Buy a car.
It's important to take the time necessary to research big ticket items ... and what is a big ticket item if not a car? The minute you drive a new car off the lot, it depreciates in value. Keeping your car for many years and paying the loan off as early as possible is the only way to ensure you get your money's worth out of the expense. Even so, a car requires maintenance and upkeep and continual repairs, so it's important to factor in the total cost of the vehicle.
Know how much it truly costs, so you don't buy more than you can afford.
First, know what you can afford
Using BudgetPulse means you know what you spend today, and what you'll likely spend next month, and the next, and so on. Perhaps you find out that you are dining out several times a week and decide that cooking at home more often will give you the extra savings to apply to a car payment. Knowing what your average spending in each category tells you where you can cut back .
Knowing where you can cut back gives you a much clearer picture of whether you can afford a car payment. After you've carefully reviewed your budget, you will know how much you can realistically afford to pay each month for your car payment. Use that amount and the number of months you are comfortable paying the car payment to get a realistic number you can pay for a vehicle. So you buy a vehicle you can reasonably afford instead of buying what you think you can afford.
Next, calculate the real cost of ownership
We all know the total cost of ownership for a vehicle isn't just the loan, it's interest and insurance and taxes too. Not only that, you can expect to pay for maintenance on a regular basis. All vehicles need regular oil changes, wiper blades, new tires, air filters, and more. If you do the research ahead of time, you can find out what it should truly cost to own that vehicle on a month-to-month and year-to-year basis.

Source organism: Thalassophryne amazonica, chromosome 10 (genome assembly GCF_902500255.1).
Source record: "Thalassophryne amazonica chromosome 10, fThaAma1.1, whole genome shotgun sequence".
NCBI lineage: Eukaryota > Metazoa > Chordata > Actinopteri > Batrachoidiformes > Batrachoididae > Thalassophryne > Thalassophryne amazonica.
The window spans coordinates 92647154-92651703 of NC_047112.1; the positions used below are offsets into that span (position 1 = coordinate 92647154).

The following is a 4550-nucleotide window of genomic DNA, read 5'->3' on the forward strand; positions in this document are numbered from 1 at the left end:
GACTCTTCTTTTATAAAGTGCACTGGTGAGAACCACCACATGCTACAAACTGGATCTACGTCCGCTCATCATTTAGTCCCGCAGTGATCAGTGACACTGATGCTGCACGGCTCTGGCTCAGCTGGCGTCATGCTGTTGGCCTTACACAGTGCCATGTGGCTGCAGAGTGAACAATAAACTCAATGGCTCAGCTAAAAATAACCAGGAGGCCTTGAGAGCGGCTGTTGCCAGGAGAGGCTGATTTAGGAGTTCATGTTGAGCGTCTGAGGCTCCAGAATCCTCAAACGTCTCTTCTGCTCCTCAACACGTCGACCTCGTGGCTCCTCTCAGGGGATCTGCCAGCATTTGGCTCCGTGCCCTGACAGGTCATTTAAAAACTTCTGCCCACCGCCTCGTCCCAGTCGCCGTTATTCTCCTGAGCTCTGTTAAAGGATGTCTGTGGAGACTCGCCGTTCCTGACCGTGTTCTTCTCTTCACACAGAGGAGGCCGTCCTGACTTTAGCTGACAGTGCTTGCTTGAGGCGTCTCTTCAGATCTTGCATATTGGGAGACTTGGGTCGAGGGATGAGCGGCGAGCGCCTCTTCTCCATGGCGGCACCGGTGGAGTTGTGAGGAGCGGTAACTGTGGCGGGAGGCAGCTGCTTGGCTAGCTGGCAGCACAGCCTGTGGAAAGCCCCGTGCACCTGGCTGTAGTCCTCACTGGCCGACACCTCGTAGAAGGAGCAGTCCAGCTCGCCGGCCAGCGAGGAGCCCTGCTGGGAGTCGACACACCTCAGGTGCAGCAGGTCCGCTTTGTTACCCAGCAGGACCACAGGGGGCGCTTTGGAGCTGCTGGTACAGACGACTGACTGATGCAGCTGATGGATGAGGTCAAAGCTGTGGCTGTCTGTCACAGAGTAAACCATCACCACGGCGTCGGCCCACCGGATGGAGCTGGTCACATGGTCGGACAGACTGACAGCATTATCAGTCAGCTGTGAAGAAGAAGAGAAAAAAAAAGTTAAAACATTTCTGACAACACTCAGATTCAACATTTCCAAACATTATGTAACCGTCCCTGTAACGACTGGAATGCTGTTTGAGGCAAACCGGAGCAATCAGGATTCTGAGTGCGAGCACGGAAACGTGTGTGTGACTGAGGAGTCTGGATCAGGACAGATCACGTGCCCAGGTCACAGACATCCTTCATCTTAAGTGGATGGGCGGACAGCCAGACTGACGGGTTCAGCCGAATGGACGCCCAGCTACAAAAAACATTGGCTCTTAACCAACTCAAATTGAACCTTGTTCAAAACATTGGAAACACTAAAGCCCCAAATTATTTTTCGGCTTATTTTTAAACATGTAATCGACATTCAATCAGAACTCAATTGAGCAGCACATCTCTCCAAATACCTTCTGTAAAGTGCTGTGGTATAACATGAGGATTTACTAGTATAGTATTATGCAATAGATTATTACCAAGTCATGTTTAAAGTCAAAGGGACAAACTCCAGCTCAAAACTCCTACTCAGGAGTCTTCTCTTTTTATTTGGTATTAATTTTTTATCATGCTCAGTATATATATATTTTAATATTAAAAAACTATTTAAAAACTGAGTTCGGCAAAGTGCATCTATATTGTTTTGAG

After all, you will need to keep that vehicle for many years in order to gain the benefits of ownership. While the vehicle will lose value each year, you can recoup some of its overall costs by providing conscientious maintenance and routine care so that your vehicle provides you with the necessary transportation to your job.
Then, buy realistically
Any new car's value can drop between 15 and 20% the minute it is driven off the lot. Many careful consumers find that buying a used vehicle - while taking more time to research - can prove a better financial decision. If you have the used vehicle inspected by a trusted mechanic and get the full report on the vehicle's history, buying a used vehicle can be often the best decision. Leasing a vehicle only makes sense when you have significant disposable income, or when someone else (perhaps your company) is paying for the vehicle.
Buying realistically involves the first two steps: know what you can afford and knowing the total cost of ownership. BudgetPulse can help with the first step and your own effort can help with the second. Buying realistically can help your financial picture over the long run and because you know the cost of ownership, you are in a better place to negotiate a reasonable price on the vehicle, whether new or used.